As marijuana becomes mainstream, challenges remain for employers

In 1996, California became the first state to legalize the use of marijuana. A quarter-century later, the legal landscape and public perceptions of marijuana have shifted dramatically. Recreational adult use has been legalized in nearly 20 states, representing more than 40% of the US population, according to Census Bureau data.

While still illegal under federal law, what was previously considered a forbidden substance is now part of the mainstream. Many Americans are regular users of marijuana, and freely admit to being so. And, with the public’s backing, states and municipalities continue to legalize or decriminalize its use or possession.

But for employers, which must consider state and federal laws and balance employees’ rights against the imperative to maintain safe and drug-free workplaces, risks abound. Case law, legislation, and court rulings generally support employers’ right to keep marijuana out of the workplace, with some limits. The question of whether to use marijuana as a form of treatment in workers’ compensation claims, meanwhile, is still mired in confusion.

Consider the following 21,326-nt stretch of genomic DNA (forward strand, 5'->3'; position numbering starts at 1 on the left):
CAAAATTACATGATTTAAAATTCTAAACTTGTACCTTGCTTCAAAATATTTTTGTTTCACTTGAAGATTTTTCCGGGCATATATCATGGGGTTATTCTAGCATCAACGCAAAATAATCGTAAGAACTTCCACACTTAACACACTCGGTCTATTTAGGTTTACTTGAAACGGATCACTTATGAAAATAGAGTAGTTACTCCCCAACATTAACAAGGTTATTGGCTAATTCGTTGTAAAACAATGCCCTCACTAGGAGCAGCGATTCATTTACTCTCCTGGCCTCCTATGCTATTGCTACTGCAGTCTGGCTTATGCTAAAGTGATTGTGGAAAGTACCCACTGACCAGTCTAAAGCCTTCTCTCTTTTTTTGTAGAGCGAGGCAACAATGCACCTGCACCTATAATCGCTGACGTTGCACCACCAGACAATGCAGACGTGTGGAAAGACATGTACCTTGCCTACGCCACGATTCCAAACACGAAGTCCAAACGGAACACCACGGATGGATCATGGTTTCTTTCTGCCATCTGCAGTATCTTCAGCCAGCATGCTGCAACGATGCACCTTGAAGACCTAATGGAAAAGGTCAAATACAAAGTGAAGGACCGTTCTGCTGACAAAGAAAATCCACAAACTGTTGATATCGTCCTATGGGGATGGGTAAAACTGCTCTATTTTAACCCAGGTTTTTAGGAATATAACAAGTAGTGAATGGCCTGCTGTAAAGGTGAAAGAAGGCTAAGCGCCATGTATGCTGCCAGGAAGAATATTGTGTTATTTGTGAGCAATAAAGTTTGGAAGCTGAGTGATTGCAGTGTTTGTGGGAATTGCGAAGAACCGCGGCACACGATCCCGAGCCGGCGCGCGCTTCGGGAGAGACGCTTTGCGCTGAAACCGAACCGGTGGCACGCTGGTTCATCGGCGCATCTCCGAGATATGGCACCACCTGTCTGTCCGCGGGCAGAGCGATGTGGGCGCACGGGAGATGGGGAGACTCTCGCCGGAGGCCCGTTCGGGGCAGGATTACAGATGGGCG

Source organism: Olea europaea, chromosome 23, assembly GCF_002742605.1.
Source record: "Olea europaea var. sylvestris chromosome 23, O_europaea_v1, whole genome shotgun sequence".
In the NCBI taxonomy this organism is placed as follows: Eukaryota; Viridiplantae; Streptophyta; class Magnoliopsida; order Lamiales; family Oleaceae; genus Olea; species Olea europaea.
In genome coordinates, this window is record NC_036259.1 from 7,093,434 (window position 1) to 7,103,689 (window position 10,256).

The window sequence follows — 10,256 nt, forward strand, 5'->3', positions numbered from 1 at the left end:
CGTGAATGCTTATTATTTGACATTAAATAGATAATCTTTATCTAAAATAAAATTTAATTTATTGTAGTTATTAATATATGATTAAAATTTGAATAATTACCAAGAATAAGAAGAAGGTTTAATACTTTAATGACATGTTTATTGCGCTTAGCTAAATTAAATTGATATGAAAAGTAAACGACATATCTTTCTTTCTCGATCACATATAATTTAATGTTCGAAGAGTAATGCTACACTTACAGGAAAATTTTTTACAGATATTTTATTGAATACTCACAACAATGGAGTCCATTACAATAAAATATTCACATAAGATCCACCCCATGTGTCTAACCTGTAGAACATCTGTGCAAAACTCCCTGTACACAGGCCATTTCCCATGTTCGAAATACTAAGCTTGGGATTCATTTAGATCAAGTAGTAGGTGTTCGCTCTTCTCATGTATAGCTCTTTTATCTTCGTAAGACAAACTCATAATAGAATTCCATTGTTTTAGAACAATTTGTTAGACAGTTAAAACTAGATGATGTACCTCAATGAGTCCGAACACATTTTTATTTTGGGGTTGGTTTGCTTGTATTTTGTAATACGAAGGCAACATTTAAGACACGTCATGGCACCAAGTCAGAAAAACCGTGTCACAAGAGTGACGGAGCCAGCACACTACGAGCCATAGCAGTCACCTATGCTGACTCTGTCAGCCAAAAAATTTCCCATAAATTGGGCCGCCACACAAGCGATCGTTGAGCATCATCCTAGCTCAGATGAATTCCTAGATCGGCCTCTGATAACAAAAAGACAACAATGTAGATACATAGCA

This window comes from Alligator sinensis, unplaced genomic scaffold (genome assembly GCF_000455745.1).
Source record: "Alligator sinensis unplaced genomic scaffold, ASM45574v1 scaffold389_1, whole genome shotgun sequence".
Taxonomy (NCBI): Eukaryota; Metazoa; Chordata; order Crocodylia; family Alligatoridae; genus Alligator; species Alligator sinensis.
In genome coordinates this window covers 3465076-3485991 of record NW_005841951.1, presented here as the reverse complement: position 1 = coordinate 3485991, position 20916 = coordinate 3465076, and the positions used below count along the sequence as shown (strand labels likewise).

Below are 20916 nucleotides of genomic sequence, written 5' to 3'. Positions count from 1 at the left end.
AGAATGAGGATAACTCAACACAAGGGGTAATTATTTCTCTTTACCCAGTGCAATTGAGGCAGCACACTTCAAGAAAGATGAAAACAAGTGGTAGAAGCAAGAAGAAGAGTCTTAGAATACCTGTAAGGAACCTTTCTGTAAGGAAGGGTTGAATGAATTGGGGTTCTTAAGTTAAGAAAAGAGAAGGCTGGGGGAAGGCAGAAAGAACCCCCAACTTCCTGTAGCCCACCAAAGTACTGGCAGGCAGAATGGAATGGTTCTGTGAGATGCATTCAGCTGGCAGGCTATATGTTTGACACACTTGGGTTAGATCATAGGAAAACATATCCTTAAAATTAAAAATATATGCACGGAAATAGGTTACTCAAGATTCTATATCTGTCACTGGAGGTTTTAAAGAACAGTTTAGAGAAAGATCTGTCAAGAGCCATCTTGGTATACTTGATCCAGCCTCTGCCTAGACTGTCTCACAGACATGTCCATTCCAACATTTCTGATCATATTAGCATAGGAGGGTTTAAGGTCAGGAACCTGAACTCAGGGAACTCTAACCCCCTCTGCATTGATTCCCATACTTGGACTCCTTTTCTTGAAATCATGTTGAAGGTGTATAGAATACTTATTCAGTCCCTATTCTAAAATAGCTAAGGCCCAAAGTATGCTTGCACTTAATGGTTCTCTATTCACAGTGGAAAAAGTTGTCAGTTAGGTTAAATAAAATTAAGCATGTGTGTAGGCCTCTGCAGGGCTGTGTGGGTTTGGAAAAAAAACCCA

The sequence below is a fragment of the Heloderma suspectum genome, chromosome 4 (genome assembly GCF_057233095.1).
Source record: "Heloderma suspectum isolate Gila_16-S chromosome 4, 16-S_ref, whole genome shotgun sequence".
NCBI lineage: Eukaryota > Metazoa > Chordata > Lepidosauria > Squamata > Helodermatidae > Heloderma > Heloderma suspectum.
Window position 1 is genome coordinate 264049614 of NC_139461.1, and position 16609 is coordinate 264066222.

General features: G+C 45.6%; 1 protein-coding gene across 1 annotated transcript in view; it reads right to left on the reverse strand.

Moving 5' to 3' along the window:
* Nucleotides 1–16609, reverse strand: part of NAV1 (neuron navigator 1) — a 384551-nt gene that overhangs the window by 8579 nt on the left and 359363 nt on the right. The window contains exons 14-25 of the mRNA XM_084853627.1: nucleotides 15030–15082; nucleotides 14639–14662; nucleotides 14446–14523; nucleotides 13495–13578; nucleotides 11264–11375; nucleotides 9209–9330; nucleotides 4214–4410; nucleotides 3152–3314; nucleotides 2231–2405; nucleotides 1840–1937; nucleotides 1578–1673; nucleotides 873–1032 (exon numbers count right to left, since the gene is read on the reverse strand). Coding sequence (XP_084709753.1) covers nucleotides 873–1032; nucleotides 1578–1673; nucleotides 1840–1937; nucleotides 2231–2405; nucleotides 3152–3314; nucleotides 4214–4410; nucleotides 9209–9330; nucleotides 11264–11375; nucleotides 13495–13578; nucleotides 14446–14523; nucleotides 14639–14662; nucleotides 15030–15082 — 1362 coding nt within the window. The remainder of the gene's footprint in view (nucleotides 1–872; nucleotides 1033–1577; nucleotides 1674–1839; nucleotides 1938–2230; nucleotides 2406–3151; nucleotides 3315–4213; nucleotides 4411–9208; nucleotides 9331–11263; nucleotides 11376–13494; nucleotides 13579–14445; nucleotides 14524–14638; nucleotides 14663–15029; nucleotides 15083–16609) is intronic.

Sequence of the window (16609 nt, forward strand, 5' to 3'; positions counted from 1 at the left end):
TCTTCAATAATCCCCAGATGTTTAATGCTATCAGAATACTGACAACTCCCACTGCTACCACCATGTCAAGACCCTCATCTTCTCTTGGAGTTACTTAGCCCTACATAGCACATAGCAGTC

As public policy evolves, risk professionals must stay abreast of legal and political developments, review and update existing workplace policies, and carefully handle any workers’ compensation, employment practices liability, and other insurance claims in which marijuana use may play a role.

In managing marijuana in their workplaces, employers should consider taking several actions, including:

  • Updating employee policies on marijuana
  • Focusing on training
  • Considering technological solutions
  • Monitoring legal, regulatory, and industry shifts